The post-war German historian Reinhart Koselleck made important contributions to the philosophy of history that are largely independent from the other sources of philosophy of history Koselleck contributed to a “conceptual and critical theory of history” (2002, 2004). His major compendium, with Brunner and Conze, of the history of concepts of history in the German-speaking world is one of the major expressions of this work (Brunner, Conze, and Koselleck 1972-97). Koselleck believes there are three key tasks for the metahistorian or philosopher: to identify the concepts that are either possible or necessary in characterizing history; to locate those concepts within the context of the social and political discourses and conflicts of the time period; and to critically evaluate various of these concepts for their usefulness in historical analysis.
Key examples that Koselleck develops include “space of experience” and “horizon of expectation'’. Examples of metahistorical categories in Koselleck’s account include “capacity to die and capacity to kill,” “friend and foe,” “inside and outside,” and “master and servant”. Koselleck represents these conceptual oppositions as representing conditions of possibility of any representation of history.
A large part of Koselleck’s work thus involves identifying and describing various kinds of historical concepts. In order to represent history, it is necessary to make use of a vocabulary that distinguishes the things we need to talk about; and historical concepts permit these identifications. This in turn requires both conceptual and historical treatment: how the concepts are understood, and how they have changed over time. Christophe Bouton encapsulates Koselleck’s approach in these terms: “[It is an] inquiry into the historical categories that are used in, or presupposed by, the experience of history at its different levels, as events, traces, and narratives”. Further, Bouton argues that Koselleck also brings a critical perspective to the concepts that he discusses: he asks the question of validity. To what extent do these particular concepts work well to characterize history?
What this amounts to is the idea that history is the result of conceptualization of the past on the part of the people who tell it—professional historians, politicians, partisans, and ordinary citizens. (It is interesting to note that Koselleck’s research in the final years of his career focused on the meaning of public monuments, especially war memorials.) It is therefore an important, even crucial, task to investigate the historical concepts that have been used to characterize the past. A key concept that was of interest to Koselleck was the idea of “modernity”. This approach might seem to fall within the larger field of intellectual history; but Koselleck and other exponents believe that the historical concepts in use actually play a role as well in the concrete historical developments that occur within a period.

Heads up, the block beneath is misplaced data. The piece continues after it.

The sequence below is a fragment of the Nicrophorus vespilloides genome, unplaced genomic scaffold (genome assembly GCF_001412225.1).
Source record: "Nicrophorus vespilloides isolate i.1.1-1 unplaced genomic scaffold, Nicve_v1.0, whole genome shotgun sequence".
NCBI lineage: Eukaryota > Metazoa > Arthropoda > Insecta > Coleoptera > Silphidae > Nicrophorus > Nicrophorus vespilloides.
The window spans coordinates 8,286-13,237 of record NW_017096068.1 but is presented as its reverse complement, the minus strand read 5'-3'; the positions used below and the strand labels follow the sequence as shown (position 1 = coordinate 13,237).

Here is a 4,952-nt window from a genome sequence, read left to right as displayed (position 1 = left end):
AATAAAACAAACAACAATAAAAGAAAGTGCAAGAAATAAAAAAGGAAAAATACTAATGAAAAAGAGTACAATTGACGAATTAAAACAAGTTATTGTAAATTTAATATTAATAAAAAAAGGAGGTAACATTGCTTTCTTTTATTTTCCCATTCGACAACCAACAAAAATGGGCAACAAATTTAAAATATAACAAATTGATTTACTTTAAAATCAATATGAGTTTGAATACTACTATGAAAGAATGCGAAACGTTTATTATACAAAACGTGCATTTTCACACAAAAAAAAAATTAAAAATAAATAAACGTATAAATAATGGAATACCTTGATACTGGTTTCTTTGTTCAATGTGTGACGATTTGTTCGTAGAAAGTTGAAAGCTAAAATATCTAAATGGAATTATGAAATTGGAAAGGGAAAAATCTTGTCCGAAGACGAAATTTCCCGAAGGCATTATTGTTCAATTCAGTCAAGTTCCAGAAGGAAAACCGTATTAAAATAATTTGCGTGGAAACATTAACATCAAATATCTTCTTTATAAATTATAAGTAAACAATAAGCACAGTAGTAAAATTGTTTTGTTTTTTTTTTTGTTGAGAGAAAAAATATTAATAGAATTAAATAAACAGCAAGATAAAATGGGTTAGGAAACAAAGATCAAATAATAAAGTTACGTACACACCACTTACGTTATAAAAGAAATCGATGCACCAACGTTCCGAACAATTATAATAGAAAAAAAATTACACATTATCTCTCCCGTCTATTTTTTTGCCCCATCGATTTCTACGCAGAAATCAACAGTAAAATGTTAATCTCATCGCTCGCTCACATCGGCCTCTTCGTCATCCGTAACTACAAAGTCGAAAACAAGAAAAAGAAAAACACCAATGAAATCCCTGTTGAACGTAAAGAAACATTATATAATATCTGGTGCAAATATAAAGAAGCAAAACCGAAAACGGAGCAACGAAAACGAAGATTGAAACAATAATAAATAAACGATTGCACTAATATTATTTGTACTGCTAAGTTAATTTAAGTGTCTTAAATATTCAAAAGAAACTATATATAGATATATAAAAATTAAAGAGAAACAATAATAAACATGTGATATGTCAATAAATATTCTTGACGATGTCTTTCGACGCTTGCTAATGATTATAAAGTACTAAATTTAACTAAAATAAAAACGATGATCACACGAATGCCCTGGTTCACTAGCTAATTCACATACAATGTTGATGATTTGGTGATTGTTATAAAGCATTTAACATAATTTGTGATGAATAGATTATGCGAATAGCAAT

It is worth noticing that history comes into Koselleck’s of notion Begriffsgeschichte (conceptual history) in two ways. Koselleck is concerned to uncover the logic and semantics of the concepts that have been used to describe historical events and processes; and he is interested in the historical evolution of some of those concepts over time. Numerous observers emphasize the importance of political conflict in Koselleck’s account of historical concepts: concepts are used by partisans to define the field of battle over values and loyalties . More generally, Koselleck’s aim is to excavate the layers of meaning that have been associated with key historical concepts in different historical periods.
Conceptual history may appear to have a Kantian background—an exploration of the “categories” of thought on the basis of which alone history is intelligible. But this appears not to be Koselleck’s intention, and his approach is not a priori. Rather, he looks at historical concepts on a spectrum of abstraction, from relatively close to events (the French Revolution) to more abstract (revolutionary change). Moreover, he makes rigorous attempts to discover the meanings and uses of these concepts in their historical contexts.
Koselleck’s work defines a separate space within the field of the philosophy of history. It has to do with meanings in history, but it is neither teleological nor hermeneutic. It takes seriously the obligation of the historian excavate the historical facts with scrupulous rigour, but it is not empiricist or reductionist. It emphasizes the dependence of “history” on the conceptual resources of those who live history and those who tell history, but it is not post-modernist or relativist. Koselleck provides an innovative and constructive way of formulating the problem of historical knowledge.